Swing-vote Justice Kennedy retires from US Supreme Court
Justice Anthony Kennedy is retiring from the US Supreme Court. His departure means the country’s highest court is likely to become more conservative, as President Donald Trump will get to appoint Kennedy’s replacement.
Kennedy, 81, has served on the court since 1988. Though nominated by the Republican President Ronald Reagan, he has been the swing vote in many 5-4 decisions by the Supreme Court since the 2006 retirement of Sandra Day O’Connor.
Most notably, Kennedy authored the majority opinion in Obergefell v. Hodges, the 5-4 decision that declared same-sex marriages a constitutional right in the entire US in 2015. He has also sided with the court’s more liberal justices on the issues of abortion, affirmative action and capital punishment.
“For a member of the legal profession it is the highest of honors to serve on this court,” Kennedy wrote in a letter informing Trump of his retirement on Wednesday, which he reportedly hand-delivered to the president. “Please permit me by this letter to express my profound gratitude for having had the privilege to seek in each case how best to know, interpret, and defend the Constitution and the laws that must always conform to its mandates and promises.”
Reacting to the news, Trump called Kennedy a “great Justice” and said he would start the search for his replacement “immediately.”
Though he had sided with the four liberal justices on a number of issues during the Obama administration, in this term Kennedy had voted along with the conservatives. Earlier on Wednesday, the Supreme Court ruled against the public sector unions’ right to force non-members to pay dues. The ruling has been widely interpreted as a blow not just to organized labor, but to the Democratic Party it has traditionally supported. On Tuesday, the court upheld Trump’s travel ban on several countries, which Democrats argued was discriminatory against Muslims.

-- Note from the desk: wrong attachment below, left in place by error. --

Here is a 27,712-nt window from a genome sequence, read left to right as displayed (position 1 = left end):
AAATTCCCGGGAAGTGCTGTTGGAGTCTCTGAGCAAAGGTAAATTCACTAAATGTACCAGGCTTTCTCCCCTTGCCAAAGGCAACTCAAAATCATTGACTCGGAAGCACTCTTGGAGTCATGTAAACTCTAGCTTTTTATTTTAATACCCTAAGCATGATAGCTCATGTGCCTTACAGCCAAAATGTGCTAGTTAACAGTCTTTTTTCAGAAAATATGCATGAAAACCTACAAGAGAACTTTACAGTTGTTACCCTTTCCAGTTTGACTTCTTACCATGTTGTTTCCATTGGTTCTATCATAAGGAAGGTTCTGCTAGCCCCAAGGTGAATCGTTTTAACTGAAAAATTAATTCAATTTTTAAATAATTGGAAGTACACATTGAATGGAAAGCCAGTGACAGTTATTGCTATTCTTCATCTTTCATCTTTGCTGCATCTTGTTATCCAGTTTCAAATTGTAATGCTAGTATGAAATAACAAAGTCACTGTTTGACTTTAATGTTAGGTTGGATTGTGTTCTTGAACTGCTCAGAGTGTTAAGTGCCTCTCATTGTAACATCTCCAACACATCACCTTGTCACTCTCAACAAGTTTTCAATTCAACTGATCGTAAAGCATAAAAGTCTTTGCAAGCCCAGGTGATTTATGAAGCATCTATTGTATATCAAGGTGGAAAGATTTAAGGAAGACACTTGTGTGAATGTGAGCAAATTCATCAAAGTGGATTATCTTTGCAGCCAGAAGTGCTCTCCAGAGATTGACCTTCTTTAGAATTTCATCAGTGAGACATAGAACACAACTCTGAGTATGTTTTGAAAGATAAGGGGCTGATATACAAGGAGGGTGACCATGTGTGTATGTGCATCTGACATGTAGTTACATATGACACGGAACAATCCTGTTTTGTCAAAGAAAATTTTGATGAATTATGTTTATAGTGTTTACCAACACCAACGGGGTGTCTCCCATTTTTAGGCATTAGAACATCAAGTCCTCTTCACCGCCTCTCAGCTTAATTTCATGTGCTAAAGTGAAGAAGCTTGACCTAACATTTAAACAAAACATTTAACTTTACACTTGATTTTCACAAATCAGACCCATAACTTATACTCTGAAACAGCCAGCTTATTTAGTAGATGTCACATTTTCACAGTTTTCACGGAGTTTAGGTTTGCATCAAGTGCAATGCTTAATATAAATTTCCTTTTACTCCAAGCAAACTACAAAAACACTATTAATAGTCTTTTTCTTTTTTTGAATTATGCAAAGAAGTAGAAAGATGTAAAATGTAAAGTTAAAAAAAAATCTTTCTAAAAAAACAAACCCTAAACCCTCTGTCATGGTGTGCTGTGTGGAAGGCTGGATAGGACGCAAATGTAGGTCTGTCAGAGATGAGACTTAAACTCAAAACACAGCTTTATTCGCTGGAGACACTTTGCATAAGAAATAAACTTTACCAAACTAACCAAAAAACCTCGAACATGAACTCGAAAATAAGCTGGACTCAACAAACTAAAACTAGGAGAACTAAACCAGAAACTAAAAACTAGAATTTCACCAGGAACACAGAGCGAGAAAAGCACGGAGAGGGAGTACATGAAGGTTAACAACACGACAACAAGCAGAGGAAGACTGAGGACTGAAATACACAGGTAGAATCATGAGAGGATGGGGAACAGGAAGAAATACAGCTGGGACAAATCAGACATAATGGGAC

Kennedy’s departure means Trump will have the opportunity to nominate another judge in the mold of the originalist Neil Gorsuch, who once clerked for Kennedy. To approve Gorsuch against the unified opposition from Democrats, the Republican leadership scrapped the rule requiring 60 votes to overcome a filibuster.
“The Senate stands ready to fulfill our Constitutional obligations of advice and consent,” Majority Leader Mitch McConnell (R-Kentucky) said on Wednesday. “It’s important that President Trump’s nominee be treated fairly and not subjected to personal attacks."
McConnell said the Senate would vote on Kennedy’s replacement “this fall,” presumably before the November midterm elections if not before the Supreme Court convenes for the next term in October.
If the next justice does not get approved before January and Democrats somehow gain a majority in the Senate, they might be able to block Trump’s appointment and leave the bench short a justice and evenly divided. The court has been in this position before, when the Republican majority refused to vote on President Barack Obama’s nomination of Merrick Garland to the Supreme Court in 2016, following the death of Justice Antonin Scalia.
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